Rep. Jayapal talks Gaza, island treatment center at Vashon speaking event

U.S. Representative Pramila Jayapal held court at Vashon Center for the Arts on Tuesday, Dec. 19, where Islanders questioned her on local healthcare plans, roads, and her position on the growing humanitarian catastrophe in Gaza.

The speaking event capped a whirlwind visit to the island for Jayapal, which included stops with the Vashon Food Bank, Seattle Indian Health Board (SIHB), and Vashon Island Fire & Rescue (VIFR).

Jayapal, who chairs the House Progressive Caucus, praised what seems to be “a resurgence of the labor movement around the country,” and criticized her Republican colleagues in Congress — telling the crowd that Republicans have prioritized impeaching Joe Biden and pushing for anti-immigrant provisions at the U.S.-Mexico border — as well as the overall body’s relative lethargy in passing legislation.

“I am very sad to say that I am part of one of the most unproductive Congresses that I can imagine,” Jayapal said. “… This has been a do-nothing Congress. … We still have not funded the appropriations bills. We are still under a continuing resolution.”

Jayapal said she shares islander’s concerns over the state ferry system. Her work on that front includes pulling millions to the state for ferry construction through the infrastructure bill, securing $5 million to refurbish existing ferries, and advocating for workforce training on the Congressional Labor Committee, she said.

Speakers brought up housing, childcare, energy, and myriad local and international issues.

Two questioners shared concerns with Jayapal over the upcoming SIHB substance use treatment facility, for which Jayapal has secured $5 million in federal funding.

The first shared support for treating addiction but said the island “does not have the resources” to support the facility, citing problems with the ferry system and a concern that VIFR would be spread thin by the facility.

Jayapal said concerns are legitimate for such a new project but shared hope that “we can keep our hearts open” to SIHB’s Indigenous, traditional approach to healing on the island.

“We’ve obviously heard some of these concerns as well, and we’ve made it clear to Thunderbird and all the partners, that this is a partnership that should bring benefit to the community,” Jayapal said. “And I believe it will. I think it’s important to engage in those conversations … but also to not give into the fears.”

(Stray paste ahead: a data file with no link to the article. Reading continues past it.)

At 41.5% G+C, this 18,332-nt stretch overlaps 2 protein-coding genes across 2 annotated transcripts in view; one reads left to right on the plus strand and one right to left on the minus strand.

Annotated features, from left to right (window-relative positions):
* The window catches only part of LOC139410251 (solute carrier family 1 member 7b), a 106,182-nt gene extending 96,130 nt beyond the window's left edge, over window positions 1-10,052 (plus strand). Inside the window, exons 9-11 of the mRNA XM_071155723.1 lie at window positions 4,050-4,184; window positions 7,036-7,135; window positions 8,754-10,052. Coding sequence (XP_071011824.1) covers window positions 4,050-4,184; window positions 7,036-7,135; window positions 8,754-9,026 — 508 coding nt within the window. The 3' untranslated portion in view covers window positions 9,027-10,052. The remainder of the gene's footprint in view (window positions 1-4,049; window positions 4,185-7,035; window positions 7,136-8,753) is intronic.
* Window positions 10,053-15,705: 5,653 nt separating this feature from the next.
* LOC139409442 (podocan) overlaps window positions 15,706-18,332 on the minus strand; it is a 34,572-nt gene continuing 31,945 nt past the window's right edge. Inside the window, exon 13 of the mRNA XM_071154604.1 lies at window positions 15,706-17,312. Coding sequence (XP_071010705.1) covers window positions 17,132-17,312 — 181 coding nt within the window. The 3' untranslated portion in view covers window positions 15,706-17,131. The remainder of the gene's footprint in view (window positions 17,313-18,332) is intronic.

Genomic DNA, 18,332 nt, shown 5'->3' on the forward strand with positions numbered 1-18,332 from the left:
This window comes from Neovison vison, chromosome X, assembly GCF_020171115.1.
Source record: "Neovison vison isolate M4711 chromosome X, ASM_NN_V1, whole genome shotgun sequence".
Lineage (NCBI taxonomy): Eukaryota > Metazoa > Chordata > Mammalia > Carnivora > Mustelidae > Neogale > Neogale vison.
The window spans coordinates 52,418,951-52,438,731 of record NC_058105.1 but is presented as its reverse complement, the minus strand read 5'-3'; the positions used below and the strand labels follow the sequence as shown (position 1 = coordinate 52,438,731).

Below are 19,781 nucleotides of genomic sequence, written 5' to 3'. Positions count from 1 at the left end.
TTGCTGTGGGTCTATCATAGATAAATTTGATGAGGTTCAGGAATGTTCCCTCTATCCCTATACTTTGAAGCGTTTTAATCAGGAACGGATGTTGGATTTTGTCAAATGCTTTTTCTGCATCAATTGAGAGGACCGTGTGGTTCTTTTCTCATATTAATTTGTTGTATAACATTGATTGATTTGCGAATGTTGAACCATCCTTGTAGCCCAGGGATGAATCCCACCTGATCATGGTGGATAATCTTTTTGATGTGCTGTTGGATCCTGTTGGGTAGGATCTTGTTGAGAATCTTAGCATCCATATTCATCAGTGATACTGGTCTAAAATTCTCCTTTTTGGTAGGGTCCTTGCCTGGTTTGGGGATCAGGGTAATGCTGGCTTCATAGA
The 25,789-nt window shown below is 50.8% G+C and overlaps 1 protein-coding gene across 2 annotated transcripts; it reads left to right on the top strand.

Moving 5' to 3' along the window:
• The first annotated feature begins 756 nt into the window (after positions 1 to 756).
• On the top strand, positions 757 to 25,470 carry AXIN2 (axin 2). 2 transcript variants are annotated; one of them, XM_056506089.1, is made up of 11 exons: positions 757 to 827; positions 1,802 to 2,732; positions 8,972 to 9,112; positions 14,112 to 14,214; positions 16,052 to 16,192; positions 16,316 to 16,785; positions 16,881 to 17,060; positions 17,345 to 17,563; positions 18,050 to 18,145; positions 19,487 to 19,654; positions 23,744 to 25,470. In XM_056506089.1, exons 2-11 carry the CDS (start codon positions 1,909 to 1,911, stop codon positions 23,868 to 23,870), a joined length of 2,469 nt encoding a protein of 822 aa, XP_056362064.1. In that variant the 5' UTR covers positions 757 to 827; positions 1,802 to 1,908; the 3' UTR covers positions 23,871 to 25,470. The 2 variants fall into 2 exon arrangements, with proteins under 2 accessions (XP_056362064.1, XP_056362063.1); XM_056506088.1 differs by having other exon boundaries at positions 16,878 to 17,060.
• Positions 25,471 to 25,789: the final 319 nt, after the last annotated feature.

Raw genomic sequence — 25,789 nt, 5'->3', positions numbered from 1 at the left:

Another asked what could be done to keep the facility adequately staffed, again citing transportation problems. Jayapal said that the question would be better answered by the SIHB itself.

For their part, the SIHB’s leadership team told a VCA crowd in late November that they are working to secure their own reliable transportation — and have discussed options ranging from their own 24-hour water taxi to seaplanes.

“We’re working every single angle we possibly can,” Esther Lucero (Diné), President and CEO of the Health Board, said at that November meeting. “I don’t have the answer yet, but I can assure you that we will not be serving pregnant parents and parenting people until we have that response.”


The Gaza crisis, caused by Israel’s mass aerial bombardment and blockade of the Gaza Strip, was the most popular topic, along with Jayapal’s approach to international conflicts like the Russia-Ukraine war in general.

Jayapal cited her conversations with Muslim and Jewish leaders and with anti-terrorism experts in cleaving out a position on Israel’s overwhelming military campaign in Gaza since October.

“The pain and the trauma of what happened on Oct. 7 when Hamas attacked Israel, took hostages, did terrible things to people, raped women … I don’t find that there are any words that are sufficient to describe … what the pain has been for Israelis, but also Jews around the world,” Jayapal said, earning applause from the audience when she said: “I think that it’s important that we take in horror and pause with that trauma. And I think the way to address this cannot be to kill 20,000-plus Palestinians.”